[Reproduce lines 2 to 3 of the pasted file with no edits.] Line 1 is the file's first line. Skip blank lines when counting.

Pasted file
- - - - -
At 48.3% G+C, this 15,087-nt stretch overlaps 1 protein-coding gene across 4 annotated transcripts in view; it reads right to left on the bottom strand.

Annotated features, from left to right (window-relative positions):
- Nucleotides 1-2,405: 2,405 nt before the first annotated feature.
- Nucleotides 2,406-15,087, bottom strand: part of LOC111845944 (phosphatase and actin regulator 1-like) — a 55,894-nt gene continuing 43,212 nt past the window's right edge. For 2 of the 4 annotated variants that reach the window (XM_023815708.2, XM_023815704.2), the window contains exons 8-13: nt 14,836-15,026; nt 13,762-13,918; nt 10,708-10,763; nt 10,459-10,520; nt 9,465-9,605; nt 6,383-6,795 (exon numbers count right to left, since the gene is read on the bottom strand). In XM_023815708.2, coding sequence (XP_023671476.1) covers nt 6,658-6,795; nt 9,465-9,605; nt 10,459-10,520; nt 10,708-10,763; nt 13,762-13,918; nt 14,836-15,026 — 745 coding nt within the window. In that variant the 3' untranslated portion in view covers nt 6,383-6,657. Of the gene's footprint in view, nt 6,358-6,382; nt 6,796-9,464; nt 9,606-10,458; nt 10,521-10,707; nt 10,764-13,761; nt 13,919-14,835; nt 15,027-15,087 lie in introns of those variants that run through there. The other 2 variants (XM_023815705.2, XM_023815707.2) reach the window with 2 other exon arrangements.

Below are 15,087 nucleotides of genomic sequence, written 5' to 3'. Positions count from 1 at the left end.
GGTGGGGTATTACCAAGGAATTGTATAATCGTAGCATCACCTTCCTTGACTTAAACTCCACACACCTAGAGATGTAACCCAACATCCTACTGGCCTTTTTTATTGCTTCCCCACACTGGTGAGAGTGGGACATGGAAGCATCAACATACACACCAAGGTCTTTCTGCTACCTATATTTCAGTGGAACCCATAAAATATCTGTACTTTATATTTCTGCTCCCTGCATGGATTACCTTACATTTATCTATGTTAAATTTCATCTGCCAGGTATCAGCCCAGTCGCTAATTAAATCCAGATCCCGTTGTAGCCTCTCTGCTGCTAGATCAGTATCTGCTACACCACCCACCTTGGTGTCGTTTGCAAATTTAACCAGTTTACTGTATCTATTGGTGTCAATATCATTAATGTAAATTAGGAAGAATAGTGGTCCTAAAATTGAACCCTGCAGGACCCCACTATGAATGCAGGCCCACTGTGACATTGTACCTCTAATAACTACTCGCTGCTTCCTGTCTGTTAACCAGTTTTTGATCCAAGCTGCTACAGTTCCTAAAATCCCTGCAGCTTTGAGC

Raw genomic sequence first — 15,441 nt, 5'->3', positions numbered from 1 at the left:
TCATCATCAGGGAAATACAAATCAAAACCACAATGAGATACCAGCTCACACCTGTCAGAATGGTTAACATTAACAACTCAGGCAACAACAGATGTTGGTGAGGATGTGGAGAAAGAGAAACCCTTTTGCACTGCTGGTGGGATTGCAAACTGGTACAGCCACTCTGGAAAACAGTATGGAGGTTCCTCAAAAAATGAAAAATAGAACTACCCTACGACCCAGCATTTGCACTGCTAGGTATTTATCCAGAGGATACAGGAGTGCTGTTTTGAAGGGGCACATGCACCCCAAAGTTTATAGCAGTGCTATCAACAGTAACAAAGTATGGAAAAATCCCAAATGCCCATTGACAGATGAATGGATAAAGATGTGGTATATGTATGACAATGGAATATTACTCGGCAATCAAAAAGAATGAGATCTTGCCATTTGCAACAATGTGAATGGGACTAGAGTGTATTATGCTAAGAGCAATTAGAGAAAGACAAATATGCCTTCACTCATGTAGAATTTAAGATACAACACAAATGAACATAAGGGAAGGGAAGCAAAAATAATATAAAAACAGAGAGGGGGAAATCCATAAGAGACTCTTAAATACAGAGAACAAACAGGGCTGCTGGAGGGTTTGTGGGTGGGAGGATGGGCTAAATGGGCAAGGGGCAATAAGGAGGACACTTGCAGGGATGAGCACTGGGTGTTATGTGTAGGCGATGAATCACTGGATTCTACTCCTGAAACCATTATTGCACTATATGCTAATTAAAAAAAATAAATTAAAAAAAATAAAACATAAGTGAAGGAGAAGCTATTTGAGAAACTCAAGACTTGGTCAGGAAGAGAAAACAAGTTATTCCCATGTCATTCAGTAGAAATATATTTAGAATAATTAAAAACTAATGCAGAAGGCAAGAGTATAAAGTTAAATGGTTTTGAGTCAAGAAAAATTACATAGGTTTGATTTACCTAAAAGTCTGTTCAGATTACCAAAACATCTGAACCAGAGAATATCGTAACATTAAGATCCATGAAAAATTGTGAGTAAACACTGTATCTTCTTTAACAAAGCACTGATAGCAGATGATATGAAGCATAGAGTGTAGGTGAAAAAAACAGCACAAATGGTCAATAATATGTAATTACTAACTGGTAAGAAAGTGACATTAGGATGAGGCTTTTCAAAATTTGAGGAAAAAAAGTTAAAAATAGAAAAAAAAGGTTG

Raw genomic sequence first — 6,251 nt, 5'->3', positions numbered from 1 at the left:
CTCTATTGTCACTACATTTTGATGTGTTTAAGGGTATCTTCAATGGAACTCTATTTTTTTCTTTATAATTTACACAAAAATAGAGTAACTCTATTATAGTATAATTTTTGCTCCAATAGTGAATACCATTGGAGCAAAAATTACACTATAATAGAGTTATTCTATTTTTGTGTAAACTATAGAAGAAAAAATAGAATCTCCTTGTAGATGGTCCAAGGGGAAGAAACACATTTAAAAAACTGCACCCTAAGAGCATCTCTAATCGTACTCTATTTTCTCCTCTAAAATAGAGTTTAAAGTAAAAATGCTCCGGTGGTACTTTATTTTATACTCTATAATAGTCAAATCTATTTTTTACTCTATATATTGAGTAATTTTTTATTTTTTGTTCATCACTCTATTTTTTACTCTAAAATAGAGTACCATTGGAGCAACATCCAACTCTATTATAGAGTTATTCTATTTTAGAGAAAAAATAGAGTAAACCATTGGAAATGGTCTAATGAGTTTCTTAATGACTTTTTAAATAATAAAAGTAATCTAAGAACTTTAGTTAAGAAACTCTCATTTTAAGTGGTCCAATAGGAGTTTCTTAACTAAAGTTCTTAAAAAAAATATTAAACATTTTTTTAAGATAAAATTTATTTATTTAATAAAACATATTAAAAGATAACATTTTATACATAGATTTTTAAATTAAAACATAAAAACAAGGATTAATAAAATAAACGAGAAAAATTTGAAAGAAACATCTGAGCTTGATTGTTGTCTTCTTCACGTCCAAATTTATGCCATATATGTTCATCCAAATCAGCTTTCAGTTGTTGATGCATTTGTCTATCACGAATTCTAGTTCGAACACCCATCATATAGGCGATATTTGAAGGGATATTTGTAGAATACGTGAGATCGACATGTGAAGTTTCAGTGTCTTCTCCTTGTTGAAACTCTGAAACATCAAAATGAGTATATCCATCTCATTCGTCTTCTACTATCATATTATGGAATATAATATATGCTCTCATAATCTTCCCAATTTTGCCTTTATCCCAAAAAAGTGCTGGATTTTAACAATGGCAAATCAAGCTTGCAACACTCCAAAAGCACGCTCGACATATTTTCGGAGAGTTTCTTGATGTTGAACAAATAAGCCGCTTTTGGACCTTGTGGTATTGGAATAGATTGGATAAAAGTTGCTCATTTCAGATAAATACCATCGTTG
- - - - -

Annotated features, from left to right (window-relative positions):
- Nucleotides 1-2,405: 2,405 nt before the first annotated feature.